They differentiate instruction for students (sometimes in mini-lessons) by providing additional exposure for those who need it and enrichment for those who have demonstrated an understanding of the concepts.

Something emphasized at the board meeting was finding ways to make the material relevant for the students.

That is extremely important. Making connections to real-life situations and problem-solving helps the students see math’s relationship to their everyday lives.

That is why teachers create activities and projects where students work in groups to solve a problem or create understanding, often integrated into STEM or STEAM lessons.

Sometimes the teacher teaches conceptual knowledge first and has the students apply it to find a solution. At other times the teacher will have the students create new mathematical understanding through the problem-solving process itself.

In either case, students are working together as a team, learning math in an interesting and exciting manner and also learning from each other.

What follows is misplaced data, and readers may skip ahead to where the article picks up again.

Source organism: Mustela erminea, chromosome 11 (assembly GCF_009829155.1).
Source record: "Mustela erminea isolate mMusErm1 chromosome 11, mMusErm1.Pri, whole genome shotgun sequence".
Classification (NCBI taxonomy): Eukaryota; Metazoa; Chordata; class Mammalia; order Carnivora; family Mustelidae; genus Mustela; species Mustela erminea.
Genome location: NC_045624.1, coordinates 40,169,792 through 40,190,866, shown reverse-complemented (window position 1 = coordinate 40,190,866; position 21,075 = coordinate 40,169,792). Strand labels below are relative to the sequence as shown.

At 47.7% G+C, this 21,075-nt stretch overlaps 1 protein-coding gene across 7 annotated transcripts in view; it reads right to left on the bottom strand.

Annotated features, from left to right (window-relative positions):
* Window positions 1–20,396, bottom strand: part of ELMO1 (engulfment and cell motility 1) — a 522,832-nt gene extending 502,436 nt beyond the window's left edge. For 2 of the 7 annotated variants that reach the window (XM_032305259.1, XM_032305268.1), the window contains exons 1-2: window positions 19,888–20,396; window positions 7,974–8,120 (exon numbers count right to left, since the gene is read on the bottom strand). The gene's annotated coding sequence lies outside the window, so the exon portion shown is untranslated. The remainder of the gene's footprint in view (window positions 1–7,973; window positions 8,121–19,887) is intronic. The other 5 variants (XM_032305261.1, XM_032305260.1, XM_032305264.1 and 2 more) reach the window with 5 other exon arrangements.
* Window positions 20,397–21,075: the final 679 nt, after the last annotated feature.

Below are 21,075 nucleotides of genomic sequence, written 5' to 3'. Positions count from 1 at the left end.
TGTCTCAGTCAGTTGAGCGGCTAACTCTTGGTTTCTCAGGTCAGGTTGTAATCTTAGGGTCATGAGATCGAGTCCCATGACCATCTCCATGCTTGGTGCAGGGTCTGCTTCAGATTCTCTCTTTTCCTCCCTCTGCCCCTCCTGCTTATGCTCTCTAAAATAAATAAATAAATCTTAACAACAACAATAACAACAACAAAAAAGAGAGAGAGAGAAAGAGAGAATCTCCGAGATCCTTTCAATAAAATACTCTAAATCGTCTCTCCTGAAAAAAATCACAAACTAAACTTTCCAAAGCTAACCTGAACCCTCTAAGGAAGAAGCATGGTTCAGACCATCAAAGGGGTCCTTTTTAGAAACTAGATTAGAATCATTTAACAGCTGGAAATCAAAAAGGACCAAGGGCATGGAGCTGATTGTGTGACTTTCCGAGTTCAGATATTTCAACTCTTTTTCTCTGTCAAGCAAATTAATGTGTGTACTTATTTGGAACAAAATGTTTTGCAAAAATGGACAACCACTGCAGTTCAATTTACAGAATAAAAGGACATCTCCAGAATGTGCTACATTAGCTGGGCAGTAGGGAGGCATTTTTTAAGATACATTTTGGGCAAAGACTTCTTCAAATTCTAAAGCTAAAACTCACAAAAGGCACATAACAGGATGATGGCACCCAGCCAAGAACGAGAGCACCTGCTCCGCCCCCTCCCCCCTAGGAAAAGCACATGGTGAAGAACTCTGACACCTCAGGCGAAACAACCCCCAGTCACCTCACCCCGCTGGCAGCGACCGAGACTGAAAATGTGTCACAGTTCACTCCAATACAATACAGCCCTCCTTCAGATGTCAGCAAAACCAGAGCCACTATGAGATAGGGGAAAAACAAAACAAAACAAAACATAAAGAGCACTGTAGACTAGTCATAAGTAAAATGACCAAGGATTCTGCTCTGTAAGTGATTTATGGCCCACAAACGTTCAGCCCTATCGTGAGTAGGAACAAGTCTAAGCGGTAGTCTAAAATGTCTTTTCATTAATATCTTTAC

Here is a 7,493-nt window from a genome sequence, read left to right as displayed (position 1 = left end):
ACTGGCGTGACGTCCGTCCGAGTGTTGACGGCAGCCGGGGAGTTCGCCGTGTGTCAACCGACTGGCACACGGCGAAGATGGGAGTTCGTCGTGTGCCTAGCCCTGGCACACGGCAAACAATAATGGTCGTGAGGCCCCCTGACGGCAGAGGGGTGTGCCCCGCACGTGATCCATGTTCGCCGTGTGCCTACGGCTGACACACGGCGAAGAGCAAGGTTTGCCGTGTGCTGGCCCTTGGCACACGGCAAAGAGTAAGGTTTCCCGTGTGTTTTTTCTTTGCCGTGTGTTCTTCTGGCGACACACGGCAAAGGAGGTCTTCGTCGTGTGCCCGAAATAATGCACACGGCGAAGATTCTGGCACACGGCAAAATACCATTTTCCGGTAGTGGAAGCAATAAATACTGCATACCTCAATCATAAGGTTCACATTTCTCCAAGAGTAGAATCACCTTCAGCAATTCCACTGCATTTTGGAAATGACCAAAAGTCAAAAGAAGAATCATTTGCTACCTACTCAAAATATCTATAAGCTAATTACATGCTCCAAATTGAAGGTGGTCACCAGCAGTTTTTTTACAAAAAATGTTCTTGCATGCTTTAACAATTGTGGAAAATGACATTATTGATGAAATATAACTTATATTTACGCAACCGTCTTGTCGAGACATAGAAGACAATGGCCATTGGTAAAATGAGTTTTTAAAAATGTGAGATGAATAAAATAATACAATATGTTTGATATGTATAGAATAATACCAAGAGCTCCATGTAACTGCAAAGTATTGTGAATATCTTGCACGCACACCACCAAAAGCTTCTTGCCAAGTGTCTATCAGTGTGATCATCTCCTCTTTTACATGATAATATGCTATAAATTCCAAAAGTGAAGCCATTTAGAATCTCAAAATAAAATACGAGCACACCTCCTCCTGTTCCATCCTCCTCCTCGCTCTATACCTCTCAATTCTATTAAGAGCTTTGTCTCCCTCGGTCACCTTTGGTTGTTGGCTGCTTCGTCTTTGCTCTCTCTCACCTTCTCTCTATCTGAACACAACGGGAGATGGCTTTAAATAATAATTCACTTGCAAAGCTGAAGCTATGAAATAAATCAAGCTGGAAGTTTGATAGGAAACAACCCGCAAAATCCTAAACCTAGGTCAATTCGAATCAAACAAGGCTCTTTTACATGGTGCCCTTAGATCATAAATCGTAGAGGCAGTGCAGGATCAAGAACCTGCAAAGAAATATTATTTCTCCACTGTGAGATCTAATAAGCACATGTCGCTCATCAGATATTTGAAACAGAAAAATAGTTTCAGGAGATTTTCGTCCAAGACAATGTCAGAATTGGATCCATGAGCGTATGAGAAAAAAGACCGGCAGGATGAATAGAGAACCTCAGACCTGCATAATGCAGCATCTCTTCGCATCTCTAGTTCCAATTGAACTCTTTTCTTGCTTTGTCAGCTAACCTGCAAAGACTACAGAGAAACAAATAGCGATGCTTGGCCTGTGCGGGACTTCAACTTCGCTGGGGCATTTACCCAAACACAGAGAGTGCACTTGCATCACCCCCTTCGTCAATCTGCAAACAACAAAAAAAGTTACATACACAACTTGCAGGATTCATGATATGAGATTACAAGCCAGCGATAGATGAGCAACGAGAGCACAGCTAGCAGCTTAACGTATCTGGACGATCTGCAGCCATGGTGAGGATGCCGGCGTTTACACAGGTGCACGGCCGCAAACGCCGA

Another concept that is stressed in school is the importance of creative problem-solving. It is critical that students understand that there is more than one way to solve a problem.

Often, students in the past were taught the limiting idea that there is only one way to find a solution. There are almost always various ways and even multiple algorithms (algorithms are methods for arriving at a solution through, for example, long division), and students should share those methods with each other.

Thinking “outside the box” to solve problems and using different avenues to find solutions is the kind of 21st-century problem-solving students should be using all the time.